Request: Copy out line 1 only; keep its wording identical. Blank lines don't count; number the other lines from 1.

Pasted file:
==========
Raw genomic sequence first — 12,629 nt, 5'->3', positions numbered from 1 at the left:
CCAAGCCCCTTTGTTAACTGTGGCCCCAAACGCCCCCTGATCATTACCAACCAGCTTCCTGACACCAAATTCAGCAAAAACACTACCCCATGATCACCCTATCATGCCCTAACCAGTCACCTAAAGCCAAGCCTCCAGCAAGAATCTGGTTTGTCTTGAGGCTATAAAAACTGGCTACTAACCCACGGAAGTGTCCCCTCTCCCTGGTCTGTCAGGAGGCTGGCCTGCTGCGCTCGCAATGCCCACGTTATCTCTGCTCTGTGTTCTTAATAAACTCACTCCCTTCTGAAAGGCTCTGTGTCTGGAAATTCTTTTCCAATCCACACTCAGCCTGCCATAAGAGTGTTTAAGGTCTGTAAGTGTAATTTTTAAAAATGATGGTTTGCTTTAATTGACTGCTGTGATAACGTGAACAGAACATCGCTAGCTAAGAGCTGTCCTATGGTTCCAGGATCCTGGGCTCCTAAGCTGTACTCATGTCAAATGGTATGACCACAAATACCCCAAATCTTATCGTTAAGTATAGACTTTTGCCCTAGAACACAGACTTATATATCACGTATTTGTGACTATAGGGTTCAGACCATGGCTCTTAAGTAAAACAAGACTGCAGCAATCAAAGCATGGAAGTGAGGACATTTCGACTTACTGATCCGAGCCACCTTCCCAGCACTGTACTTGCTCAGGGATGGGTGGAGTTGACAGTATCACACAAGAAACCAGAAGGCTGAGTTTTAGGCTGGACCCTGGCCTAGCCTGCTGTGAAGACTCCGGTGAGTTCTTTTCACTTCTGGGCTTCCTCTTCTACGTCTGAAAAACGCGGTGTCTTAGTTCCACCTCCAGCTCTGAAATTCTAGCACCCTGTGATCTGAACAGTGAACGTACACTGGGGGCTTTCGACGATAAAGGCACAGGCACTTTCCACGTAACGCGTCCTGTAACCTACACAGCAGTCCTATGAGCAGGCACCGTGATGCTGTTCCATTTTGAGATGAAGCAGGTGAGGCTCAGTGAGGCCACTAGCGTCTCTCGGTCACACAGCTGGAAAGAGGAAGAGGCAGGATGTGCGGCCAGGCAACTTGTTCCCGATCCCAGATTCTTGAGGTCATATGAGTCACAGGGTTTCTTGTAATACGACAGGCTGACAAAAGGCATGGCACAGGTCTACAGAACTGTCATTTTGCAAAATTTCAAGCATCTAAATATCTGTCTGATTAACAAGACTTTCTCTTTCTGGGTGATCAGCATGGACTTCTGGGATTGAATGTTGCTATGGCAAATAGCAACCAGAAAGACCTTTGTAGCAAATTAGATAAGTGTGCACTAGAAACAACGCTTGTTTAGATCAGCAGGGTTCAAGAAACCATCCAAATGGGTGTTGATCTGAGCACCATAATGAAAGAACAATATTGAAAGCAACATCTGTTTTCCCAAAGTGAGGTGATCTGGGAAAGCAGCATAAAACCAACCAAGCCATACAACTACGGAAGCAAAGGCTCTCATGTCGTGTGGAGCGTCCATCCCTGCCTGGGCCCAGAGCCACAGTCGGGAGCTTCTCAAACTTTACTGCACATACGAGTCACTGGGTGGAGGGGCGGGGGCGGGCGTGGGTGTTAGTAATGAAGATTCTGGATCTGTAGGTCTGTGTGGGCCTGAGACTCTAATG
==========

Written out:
Raw genomic sequence first — 12,629 nt, 5'->3', positions numbered from 1 at the left: